Air Pollution that is Out Of This World
An artist's rendering of a polluted exoplanet. (Image credit: Christine Pulliam (CfA))
It probably comes as no surprise to you, given the profession that I’m in, that I’m very much into science. I was destined to be in science as I was born at Cape Kennedy, FL while my father worked on the Apollo project. I was even at the launch of Apollo 11, although I’m told that I was more interested in playing with the sand on the beach than watching the Saturn V launch as I was but a few months old!
Like many people these days I’m eagerly awaiting the launch of the James Webb Space Telescope (JWST), currently slated for Christmas morning on the east coast of the United States. Lifting off from the French and European spaceport in French Guiana, over the next few months JWST will set up shop about one million miles from Earth, at the L2 Lagrange point on the opposite side of the moon from us. The information that the scientific community hopes to gain from JWST’s observations is nothing short of a game-changer for humanity. That may sound like hyperbole, but if anything, I’ve understated it.
JWST is much bigger than the current star (pun intended) of astronomy, the Hubble Space Telescope. However, the biggest difference between JWST and the Hubble might be in how they each “see” the universe—Hubble observes light at primarily optical and ultraviolet wavelengths, while JWST will primarily detect infrared light.
The advantage of detecting infrared is that when you’re looking very far away in the universe, you’re seeing light that has been traveling for billions of years—and over that tremendous time and distance that light has been stretched. As that wavelength gets longer the light that used to be in the visible spectrum ends up shifting down into the infrared spectrum. So, by looking in the infrared the JWST will be able to detect light that’s no longer visible, but is still there. That means that the JWST will be able to peer back to the literal dawn of the universe (at objects approaching 13.8 billion years old), and will be capable of detecting any galaxy in the universe. Think of that. Any galaxy in the universe.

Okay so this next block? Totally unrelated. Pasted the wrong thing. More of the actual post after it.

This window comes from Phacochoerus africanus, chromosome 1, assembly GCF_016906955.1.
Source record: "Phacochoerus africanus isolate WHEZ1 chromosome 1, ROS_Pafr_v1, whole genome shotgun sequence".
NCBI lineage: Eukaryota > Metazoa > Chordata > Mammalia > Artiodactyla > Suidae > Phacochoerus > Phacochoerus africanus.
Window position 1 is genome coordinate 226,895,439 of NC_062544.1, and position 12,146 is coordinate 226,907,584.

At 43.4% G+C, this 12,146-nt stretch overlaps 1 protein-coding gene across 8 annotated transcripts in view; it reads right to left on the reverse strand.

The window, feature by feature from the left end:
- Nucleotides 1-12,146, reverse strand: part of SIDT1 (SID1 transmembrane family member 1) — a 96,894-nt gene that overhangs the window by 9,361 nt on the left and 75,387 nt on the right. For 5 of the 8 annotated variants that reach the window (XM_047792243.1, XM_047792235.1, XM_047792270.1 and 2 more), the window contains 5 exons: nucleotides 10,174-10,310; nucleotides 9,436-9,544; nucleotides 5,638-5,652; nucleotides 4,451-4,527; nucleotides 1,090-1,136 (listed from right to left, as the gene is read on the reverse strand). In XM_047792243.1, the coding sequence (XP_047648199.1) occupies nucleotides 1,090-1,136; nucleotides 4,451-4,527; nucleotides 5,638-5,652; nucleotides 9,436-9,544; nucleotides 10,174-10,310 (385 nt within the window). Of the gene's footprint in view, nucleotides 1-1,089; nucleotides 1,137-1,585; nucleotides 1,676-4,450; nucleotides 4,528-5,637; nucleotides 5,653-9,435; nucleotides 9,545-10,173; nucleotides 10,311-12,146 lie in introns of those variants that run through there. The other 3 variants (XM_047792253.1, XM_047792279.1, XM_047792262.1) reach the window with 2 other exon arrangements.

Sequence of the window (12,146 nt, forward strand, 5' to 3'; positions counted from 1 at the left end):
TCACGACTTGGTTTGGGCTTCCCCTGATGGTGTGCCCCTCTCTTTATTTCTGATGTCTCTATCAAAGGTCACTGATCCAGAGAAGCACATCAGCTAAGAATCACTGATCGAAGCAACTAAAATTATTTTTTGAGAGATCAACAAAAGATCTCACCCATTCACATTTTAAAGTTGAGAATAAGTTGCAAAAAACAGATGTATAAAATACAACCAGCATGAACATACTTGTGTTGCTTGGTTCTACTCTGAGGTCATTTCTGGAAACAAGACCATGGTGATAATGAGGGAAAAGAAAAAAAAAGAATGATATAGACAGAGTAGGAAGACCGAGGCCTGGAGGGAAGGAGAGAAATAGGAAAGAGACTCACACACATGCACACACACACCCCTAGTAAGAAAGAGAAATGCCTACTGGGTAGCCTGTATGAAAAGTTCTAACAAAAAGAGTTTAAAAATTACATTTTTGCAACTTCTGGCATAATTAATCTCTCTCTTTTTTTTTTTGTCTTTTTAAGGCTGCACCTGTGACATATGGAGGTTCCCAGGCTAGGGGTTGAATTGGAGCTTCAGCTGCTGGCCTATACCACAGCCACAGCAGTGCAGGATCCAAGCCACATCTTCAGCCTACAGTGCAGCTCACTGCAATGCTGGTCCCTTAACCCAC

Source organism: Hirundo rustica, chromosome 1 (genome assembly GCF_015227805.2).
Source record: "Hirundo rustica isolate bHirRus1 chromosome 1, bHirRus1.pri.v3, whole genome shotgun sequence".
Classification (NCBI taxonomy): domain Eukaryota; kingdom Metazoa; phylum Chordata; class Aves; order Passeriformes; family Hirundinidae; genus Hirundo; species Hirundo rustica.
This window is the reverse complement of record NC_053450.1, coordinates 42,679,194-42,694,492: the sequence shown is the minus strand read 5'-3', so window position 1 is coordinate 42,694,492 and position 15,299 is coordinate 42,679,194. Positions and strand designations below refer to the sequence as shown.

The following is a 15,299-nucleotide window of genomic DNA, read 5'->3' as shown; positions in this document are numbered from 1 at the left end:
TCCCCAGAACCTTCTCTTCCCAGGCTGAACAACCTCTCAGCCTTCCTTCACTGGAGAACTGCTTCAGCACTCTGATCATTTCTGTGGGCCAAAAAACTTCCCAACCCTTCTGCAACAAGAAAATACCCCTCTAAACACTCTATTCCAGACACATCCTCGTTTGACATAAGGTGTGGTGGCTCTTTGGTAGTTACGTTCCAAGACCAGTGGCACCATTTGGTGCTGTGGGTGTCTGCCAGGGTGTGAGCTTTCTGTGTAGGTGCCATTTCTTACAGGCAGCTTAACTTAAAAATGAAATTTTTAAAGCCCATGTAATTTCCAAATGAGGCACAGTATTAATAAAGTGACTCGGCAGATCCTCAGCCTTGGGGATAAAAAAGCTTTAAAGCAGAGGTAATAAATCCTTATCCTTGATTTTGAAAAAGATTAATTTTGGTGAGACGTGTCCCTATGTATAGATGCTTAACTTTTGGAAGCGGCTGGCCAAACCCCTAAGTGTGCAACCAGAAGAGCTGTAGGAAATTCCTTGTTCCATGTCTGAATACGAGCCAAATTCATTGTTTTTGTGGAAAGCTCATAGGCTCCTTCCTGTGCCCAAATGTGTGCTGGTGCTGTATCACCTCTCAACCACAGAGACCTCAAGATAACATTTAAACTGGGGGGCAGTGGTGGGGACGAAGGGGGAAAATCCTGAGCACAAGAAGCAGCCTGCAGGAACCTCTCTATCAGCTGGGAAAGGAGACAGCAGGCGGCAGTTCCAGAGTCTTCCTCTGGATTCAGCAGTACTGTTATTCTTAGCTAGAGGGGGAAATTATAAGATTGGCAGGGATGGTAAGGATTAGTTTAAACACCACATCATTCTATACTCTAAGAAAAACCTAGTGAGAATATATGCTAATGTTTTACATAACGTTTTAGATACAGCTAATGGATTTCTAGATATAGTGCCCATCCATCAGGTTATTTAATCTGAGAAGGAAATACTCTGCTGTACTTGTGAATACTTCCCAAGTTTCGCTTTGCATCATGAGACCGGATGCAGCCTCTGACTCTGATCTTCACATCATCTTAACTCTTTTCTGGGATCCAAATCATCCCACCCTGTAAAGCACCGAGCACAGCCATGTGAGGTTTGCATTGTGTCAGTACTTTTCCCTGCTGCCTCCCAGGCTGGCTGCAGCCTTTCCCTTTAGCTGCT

If that isn’t exciting enough, the JWST is going to give us a completely new understanding of exoplanets—planets that we have detected orbiting other stars. When I was growing up, we knew of only nine planets (at the time Pluto was a planet), but as of December 1 of this year the count is 4,878 planets in 3,604 systems (not counting our own solar system). The JWST is going to be able to focus on an exoplanet and give us a chemical breakdown of its atmosphere. So if methane is detected, for instance, that may be a sign of life because methane is often produced by microorganisms.
But there’s another way that the JWST might be able to find signs of life—to look for air pollution. The JWST will be able to detect chemicals that are predominantly the result of an industrialized civilization—for example, nitrogen dioxide (NO2) from combustion. The idea is that if the JWST detects NO2 in an exoplanet’s atmosphere at levels above non-technological emissions found on Earth, that could be a sign of an advanced civilization.
Obviously if a civilization is advanced enough to have found “cold fusion” they may not have high levels of air pollution in their atmosphere, so this is but one piece of the puzzle of looking for life elsewhere. But I must admit, a big part of me is hoping we find an exoplanet that hasn’t figured out how to control its NO2 emissions yet, because finding strong evidence of life elsewhere would pretty much rank as the biggest bit of science news in my lifetime.